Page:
A Report on New Issues Market – With Special Reference to IPOs Case of Table of Contents Introduction3 Problem3 Google Case: Overview4 The Company5 Competition6 The IPO6 The Process7 The Book Building process7 Dutch auction method8 Alternative valuation technique: Book building10 Appendix – 1 (A): Financial Statements of Google13 Introduction The process of going public provides a company with much needed growth capital. Although there is incredible wealth transferred in initial public offerings, some companies feel cheated in the bargain.
Since 1980, the first day price increase after an initial offer has averaged 18. 8%. (Ritter 2002). The increase in price benefits early investors but represents market value not captured by the firm. But some companies have fought against the traditional IPO system. An alternative that exists in the IPO auctions, which is currently gaining popularity. Most IPO auctions had been small offerings until Google, the leader in the online search industry, announced its intention in April 2004 to auction its shares to the public.
This paper does a comparative analysis of the IPO pricing through the traditional DCF way and the modified Dutch auction method. Given this framework, we then analyze Google’s IPO as a case study. Problem IPO pricing – a Comparative analysis of Traditional DCF way and the Dutch auction method with findings reinforced by a live industry case study – Google. The book-building method tends is supposed to underprice the IPO much more than the auction method because the auction IPOs accurately reflects market demand. Thus the issuing company tends not to experience enormous aftermarket price fluctuation.
Unlike book-building, where the underpricing can guarantee the institutional investors a profit and thus they have incentive to “flip shares” shortly after the IPO, in the auction IPO, shares will not change hands immediately following IPO because participants value the shares more. These owners are not willing to sell for less than what they perceive a share’s value to be, and those who are unsuccessful in bidding will not buy the shares in the secondary market at the price higher than where they value it. Despite these advantages, was the modified Dutch auction the right way to go about it.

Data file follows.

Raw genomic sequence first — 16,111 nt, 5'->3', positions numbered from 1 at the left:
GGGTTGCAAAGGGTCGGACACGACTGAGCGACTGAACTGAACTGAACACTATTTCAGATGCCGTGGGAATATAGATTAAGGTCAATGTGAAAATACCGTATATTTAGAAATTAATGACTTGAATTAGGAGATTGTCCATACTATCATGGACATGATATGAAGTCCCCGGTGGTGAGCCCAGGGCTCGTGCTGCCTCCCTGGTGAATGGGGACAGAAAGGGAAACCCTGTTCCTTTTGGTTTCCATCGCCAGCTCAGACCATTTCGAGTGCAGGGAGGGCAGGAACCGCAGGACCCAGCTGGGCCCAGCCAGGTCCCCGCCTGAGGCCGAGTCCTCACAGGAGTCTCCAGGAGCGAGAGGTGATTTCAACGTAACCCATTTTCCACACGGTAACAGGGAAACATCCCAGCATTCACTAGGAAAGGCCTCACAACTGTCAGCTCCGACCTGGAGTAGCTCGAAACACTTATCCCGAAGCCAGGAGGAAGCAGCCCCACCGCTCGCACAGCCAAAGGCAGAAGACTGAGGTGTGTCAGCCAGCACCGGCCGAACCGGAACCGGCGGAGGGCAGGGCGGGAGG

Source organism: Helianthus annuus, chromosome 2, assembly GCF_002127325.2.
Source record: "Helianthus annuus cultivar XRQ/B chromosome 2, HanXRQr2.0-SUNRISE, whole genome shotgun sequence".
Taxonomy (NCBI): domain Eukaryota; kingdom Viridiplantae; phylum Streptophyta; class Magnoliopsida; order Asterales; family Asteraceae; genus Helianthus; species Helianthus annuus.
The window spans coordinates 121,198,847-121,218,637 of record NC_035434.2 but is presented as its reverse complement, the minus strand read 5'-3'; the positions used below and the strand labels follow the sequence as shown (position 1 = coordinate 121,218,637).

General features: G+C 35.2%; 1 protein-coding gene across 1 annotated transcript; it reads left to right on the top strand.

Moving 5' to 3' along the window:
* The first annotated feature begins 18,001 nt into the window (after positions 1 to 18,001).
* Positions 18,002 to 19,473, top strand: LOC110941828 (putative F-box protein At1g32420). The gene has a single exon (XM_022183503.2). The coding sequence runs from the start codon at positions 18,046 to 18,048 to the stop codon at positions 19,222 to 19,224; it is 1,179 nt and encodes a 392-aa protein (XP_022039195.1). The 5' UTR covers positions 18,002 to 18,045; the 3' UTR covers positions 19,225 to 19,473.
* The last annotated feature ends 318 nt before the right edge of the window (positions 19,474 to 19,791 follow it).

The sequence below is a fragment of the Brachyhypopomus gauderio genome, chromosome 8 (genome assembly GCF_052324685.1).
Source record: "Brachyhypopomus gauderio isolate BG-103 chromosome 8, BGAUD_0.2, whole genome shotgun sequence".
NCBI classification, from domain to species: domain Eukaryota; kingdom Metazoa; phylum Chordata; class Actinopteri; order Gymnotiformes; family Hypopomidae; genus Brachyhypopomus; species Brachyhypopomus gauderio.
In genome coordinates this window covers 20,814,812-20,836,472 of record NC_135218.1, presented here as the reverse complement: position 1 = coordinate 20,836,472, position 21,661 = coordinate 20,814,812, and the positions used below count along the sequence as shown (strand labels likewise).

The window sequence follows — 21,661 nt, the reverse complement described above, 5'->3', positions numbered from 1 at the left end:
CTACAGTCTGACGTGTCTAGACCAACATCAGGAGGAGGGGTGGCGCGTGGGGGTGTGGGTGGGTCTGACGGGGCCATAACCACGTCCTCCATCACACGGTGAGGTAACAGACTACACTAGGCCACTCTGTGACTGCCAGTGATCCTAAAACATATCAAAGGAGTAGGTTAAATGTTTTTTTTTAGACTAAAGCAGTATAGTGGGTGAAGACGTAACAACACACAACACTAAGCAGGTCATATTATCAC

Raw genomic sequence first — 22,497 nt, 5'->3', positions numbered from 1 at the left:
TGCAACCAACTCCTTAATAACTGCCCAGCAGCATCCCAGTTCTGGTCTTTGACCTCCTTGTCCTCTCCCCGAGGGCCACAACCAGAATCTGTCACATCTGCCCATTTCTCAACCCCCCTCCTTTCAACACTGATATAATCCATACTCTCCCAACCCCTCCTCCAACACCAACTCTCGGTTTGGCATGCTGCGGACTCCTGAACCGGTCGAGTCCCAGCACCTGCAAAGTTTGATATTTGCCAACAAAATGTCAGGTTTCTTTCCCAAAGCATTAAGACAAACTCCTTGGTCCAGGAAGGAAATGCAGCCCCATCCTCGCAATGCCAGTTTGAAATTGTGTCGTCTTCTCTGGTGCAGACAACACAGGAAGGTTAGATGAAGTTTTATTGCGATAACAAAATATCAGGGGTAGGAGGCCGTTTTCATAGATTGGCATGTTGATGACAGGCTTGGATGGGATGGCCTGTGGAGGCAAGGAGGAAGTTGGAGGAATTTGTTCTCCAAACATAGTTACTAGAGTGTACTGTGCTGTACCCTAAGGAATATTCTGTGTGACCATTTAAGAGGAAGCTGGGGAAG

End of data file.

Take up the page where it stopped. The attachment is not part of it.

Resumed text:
Did the Dutch auction IPO pricing leave money on the table and if so, what might have caused it? Was $85 per share really the best price? And was the auction really any better than traditional methods of taking the company public? These are some of the questions that we hope to answer through this paper Google Case: Overview When a company is not only innovative in its service, but also in the way it does business by going against the hard-set grain of Wall Street, it offers some lessons in risk-taking. Google, Inc. is such a company.
In addition to providing the world of internet users a new type of search engine, Google again set itself apart by choosing the Dutch Auction method in going public. While the risk of a new product becomes easily assessed in its profitability and popularity, assessing the risk of challenging the bookmaking method of going public is somewhat more involved. But as in many Silicon Valley startups, challenging traditional corporate modes of behavior seemed to be an inherent part of Google’s business. The Company Google is a public and profitable company focused on search services.
Named for the mathematical term “googol”, Google operates web sites at many international domains, with the most trafficked being www. Google. com. Google is widely recognized as the “world’s best search engine” because it is fast, accurate and easy to use. The company also serves corporate clients, including advertisers, content publishers and site managers with cost-effective advertising and a wide range of revenue generating search services. Google was incorporated in September 1998 and by September 1999 the beta label was worn off. Initially Google could gather a investment of $ 1 Million.
When still in beta version, Google was answering 10000 queries per day and hence it caught fancy of the media. Being declared the search engine of the year, Google started achieving milestones and is still a huge success. Google’s mission is to organize the world’s information and make it universally accessible and useful. As a first step to fulfilling that mission, Google’s founders Larry Page and Sergey Brin developed a new approach to online search that took root in a Stanford University dorm room and quickly spread to information seekers around the globe.